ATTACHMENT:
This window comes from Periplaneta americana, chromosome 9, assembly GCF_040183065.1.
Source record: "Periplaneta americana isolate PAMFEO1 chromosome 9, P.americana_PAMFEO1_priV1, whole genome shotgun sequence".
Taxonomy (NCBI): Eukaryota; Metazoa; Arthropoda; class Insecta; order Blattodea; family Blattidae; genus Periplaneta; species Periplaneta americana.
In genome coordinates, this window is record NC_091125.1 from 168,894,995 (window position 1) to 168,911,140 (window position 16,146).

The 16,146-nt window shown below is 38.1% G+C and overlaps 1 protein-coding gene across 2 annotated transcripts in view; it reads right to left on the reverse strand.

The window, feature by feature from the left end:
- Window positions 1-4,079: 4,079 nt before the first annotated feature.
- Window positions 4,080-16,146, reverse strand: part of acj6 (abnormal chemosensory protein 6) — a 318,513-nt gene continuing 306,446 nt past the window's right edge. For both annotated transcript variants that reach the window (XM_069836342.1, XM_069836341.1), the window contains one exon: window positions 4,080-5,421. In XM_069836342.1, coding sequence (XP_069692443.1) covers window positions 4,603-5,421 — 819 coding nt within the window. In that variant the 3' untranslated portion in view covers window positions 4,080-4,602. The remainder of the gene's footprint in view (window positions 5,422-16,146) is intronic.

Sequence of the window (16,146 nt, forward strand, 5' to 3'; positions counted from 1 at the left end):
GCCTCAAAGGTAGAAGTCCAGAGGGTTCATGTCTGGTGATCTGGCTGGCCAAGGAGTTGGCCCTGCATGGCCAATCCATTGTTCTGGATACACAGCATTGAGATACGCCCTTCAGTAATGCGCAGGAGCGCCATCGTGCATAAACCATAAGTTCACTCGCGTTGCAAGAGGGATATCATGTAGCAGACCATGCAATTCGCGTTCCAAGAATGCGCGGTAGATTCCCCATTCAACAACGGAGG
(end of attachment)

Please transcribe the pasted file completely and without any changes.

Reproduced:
This window comes from Periplaneta americana, chromosome 9, assembly GCF_040183065.1.
Source record: "Periplaneta americana isolate PAMFEO1 chromosome 9, P.americana_PAMFEO1_priV1, whole genome shotgun sequence".
Taxonomy (NCBI): Eukaryota; Metazoa; Arthropoda; class Insecta; order Blattodea; family Blattidae; genus Periplaneta; species Periplaneta americana.
In genome coordinates, this window is record NC_091125.1 from 168,894,995 (window position 1) to 168,911,140 (window position 16,146).

The 16,146-nt window shown below is 38.1% G+C and overlaps 1 protein-coding gene across 2 annotated transcripts in view; it reads right to left on the reverse strand.

The window, feature by feature from the left end:
- Window positions 1-4,079: 4,079 nt before the first annotated feature.
- Window positions 4,080-16,146, reverse strand: part of acj6 (abnormal chemosensory protein 6) — a 318,513-nt gene continuing 306,446 nt past the window's right edge. For both annotated transcript variants that reach the window (XM_069836342.1, XM_069836341.1), the window contains one exon: window positions 4,080-5,421. In XM_069836342.1, coding sequence (XP_069692443.1) covers window positions 4,603-5,421 — 819 coding nt within the window. In that variant the 3' untranslated portion in view covers window positions 4,080-4,602. The remainder of the gene's footprint in view (window positions 5,422-16,146) is intronic.

Sequence of the window (16,146 nt, forward strand, 5' to 3'; positions counted from 1 at the left end):
GCCTCAAAGGTAGAAGTCCAGAGGGTTCATGTCTGGTGATCTGGCTGGCCAAGGAGTTGGCCCTGCATGGCCAATCCATTGTTCTGGATACACAGCATTGAGATACGCCCTTCAGTAATGCGCAGGAGCGCCATCGTGCATAAACCATAAGTTCACTCGCGTTGCAAGAGGGATATCATGTAGCAGACCATGCAATTCGCGTTCCAAGAATGCGCGGTAGATTCCCCATTCAACAACGGAGG